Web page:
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Doors Open On Lexington's New Global Hub

A simple glance at the numbers shows Lexington is becoming an increasingly globalized city – and local officials are hoping a new outreach center dubbed Global Lex will ease the transition for international newcomers.

Finding your way around any new city can be no small challenge when you’re not familiar with the language, laws, and customs. And that’s exactly what an increasing number of immigrants are facing in Lexington. Isabel Taylor, multicultural affairs coordinator for the new Global Lex center,  says over the last decade Lexington’s foreign-born population has grown by roughly 240 percent, placing added strain on the city’s services.

"We have no trained interpreters in many, many languages," she warns, adding that "public safety is at issue, [immigrants'] health, their well being, so part of what this center wants to do is to be an educational center where people who are coming from abroad can learn English."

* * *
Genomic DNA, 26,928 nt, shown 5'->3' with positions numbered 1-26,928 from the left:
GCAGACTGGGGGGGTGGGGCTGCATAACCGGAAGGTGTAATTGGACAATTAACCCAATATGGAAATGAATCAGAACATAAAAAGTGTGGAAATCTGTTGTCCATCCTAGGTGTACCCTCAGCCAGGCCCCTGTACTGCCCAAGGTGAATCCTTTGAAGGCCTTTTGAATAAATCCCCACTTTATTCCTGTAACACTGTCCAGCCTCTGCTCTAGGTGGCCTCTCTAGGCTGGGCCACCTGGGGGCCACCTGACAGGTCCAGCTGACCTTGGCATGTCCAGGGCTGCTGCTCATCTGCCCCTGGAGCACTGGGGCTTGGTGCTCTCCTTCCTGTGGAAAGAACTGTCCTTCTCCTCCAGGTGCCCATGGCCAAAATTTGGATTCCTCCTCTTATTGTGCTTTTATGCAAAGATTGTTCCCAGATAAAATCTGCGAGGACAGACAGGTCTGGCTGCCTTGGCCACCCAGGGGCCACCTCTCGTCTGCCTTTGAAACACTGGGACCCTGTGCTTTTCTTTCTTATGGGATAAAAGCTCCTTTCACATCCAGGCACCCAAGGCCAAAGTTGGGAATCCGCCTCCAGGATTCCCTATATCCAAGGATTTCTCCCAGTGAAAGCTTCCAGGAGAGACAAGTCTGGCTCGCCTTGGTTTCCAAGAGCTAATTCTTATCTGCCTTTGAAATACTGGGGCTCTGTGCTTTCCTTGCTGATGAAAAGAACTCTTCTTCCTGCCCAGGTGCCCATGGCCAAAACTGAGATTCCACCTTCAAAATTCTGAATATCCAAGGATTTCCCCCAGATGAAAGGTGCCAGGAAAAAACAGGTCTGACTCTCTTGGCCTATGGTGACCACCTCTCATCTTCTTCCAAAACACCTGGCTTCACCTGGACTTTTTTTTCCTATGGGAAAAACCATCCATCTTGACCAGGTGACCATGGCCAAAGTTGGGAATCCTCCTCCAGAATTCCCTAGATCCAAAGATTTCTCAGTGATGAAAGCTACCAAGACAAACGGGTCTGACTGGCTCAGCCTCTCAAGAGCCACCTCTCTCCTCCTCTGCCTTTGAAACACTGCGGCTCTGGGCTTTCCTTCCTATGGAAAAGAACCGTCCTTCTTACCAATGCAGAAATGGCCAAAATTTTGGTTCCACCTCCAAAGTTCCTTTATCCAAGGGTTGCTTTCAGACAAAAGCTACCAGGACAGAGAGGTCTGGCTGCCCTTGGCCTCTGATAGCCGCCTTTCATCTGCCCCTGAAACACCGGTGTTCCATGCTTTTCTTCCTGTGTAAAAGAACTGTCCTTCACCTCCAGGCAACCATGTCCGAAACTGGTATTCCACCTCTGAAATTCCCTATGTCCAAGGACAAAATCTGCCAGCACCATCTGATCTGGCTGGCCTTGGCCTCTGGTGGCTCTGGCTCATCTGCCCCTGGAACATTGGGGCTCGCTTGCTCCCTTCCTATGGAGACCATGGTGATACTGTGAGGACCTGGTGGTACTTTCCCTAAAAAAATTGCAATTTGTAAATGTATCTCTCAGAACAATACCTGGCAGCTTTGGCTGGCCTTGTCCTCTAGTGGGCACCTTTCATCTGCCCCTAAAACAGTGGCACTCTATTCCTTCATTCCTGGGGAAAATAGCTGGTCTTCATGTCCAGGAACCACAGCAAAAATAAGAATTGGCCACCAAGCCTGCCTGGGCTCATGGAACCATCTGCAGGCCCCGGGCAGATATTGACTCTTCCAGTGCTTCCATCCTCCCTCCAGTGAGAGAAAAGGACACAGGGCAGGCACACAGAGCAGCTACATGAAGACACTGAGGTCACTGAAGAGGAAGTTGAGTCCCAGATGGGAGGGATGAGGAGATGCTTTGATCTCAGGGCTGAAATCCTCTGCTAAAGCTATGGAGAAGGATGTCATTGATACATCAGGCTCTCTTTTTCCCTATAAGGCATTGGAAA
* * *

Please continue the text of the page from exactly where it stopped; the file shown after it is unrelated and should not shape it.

Specifically, targeted English – focusing on driver’s education, health, and safety.

But Taylor says that’s only half of the center’s mission.

"It's a two-way street. We learn about the cultures and the people that are coming and they learn about us," she says, ushering visitors through the lobby adorned in artwork by Lexington artists from as far away as New Zealand.

Global Lex grew out of a partnership between local government, businesses, academia, and cultural organizations. The Versailles Road complex houses multilingual services, citizenship classes, and other resources

Josh James fell in love with college radio at Western Kentucky University's student station, New Rock 92 (now Revolution 91.7). After working as a DJ and program director, he knew he wanted to come home to Lexington and try his hand in public radio.